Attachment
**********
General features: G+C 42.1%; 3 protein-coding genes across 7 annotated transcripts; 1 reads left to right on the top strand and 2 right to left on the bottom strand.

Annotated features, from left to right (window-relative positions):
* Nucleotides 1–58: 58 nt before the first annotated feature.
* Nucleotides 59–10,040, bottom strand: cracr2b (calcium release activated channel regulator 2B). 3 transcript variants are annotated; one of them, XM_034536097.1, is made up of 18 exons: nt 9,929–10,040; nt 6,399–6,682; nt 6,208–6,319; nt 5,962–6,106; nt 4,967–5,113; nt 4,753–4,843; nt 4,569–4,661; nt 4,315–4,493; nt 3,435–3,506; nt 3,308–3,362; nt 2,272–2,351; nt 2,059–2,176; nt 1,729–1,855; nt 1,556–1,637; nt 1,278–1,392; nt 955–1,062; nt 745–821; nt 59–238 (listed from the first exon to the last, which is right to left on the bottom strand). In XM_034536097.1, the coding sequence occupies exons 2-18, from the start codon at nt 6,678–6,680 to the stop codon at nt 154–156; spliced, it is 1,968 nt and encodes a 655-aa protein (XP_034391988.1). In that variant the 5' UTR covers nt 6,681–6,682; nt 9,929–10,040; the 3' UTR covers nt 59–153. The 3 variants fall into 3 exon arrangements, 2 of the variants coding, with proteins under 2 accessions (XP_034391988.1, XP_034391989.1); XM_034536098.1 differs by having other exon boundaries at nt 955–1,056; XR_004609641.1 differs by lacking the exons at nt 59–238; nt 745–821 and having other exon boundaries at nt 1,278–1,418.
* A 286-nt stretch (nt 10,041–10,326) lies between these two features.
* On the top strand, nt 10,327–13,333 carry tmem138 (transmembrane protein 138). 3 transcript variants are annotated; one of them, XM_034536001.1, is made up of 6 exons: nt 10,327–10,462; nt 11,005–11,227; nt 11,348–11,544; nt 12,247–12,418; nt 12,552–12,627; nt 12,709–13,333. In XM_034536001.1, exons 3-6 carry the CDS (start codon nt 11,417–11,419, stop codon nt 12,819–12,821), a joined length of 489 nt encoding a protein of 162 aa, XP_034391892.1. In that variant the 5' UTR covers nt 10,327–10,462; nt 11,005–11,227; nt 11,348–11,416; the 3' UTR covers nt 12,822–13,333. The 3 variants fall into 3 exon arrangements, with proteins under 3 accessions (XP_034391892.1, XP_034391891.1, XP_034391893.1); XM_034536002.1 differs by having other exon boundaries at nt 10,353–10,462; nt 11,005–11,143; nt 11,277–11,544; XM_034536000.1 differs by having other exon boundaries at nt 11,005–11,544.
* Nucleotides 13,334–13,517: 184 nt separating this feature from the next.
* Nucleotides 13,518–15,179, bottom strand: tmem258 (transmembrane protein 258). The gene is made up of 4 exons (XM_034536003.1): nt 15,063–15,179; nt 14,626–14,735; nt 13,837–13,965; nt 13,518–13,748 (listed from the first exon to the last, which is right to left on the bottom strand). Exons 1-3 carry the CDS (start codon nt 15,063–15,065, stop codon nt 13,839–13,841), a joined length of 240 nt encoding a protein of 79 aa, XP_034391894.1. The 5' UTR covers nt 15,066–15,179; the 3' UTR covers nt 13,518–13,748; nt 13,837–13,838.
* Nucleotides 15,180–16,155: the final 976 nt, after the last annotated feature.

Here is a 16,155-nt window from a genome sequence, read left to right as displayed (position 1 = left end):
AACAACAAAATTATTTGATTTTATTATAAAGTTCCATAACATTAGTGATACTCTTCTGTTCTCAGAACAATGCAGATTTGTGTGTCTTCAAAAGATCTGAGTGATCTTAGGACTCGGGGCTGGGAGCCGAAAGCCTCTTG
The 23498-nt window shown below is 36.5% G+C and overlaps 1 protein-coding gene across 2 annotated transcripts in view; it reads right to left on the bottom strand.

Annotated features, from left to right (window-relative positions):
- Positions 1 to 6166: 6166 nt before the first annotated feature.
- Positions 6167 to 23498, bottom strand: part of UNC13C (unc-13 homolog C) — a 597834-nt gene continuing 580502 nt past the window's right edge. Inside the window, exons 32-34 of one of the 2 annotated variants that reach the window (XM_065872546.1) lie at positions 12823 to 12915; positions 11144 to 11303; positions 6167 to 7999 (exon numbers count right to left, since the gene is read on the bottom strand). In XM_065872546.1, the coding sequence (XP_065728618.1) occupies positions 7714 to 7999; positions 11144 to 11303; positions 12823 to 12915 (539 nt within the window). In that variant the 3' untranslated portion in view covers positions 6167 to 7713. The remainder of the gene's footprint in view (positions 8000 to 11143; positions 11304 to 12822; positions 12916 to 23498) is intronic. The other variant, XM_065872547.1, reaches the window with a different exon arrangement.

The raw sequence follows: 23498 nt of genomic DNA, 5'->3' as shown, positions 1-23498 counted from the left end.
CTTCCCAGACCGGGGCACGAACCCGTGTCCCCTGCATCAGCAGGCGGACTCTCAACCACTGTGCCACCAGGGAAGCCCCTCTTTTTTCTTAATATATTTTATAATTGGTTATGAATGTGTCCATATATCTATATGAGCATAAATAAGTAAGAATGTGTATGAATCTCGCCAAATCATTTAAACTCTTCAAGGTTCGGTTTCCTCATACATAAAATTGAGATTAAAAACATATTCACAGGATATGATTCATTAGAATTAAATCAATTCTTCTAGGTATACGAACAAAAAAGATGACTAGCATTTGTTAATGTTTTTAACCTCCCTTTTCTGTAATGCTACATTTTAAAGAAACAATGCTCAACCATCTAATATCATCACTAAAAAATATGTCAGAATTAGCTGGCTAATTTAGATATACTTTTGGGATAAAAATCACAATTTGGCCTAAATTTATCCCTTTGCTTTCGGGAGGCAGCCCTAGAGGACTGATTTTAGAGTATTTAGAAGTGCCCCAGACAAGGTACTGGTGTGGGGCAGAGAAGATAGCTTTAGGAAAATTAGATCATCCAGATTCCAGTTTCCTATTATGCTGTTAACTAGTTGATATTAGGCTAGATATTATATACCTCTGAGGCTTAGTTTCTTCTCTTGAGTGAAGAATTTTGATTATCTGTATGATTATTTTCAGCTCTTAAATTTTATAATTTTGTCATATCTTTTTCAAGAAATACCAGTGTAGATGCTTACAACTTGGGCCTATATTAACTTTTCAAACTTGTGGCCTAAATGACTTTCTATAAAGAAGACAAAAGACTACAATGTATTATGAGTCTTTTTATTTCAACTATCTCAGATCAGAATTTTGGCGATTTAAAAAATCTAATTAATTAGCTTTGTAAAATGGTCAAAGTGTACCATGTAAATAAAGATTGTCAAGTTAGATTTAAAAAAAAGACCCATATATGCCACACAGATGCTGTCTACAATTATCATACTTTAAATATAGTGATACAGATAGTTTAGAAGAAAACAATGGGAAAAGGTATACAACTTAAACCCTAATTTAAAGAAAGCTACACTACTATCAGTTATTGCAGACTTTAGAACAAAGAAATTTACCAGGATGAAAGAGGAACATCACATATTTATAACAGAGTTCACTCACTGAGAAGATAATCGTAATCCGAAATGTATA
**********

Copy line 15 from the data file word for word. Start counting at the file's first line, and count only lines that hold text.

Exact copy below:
- Positions 6167 to 23498, bottom strand: part of UNC13C (unc-13 homolog C) — a 597834-nt gene continuing 580502 nt past the window's right edge. Inside the window, exons 32-34 of one of the 2 annotated variants that reach the window (XM_065872546.1) lie at positions 12823 to 12915; positions 11144 to 11303; positions 6167 to 7999 (exon numbers count right to left, since the gene is read on the bottom strand). In XM_065872546.1, the coding sequence (XP_065728618.1) occupies positions 7714 to 7999; positions 11144 to 11303; positions 12823 to 12915 (539 nt within the window). In that variant the 3' untranslated portion in view covers positions 6167 to 7713. The remainder of the gene's footprint in view (positions 8000 to 11143; positions 11304 to 12822; positions 12916 to 23498) is intronic. The other variant, XM_065872547.1, reaches the window with a different exon arrangement.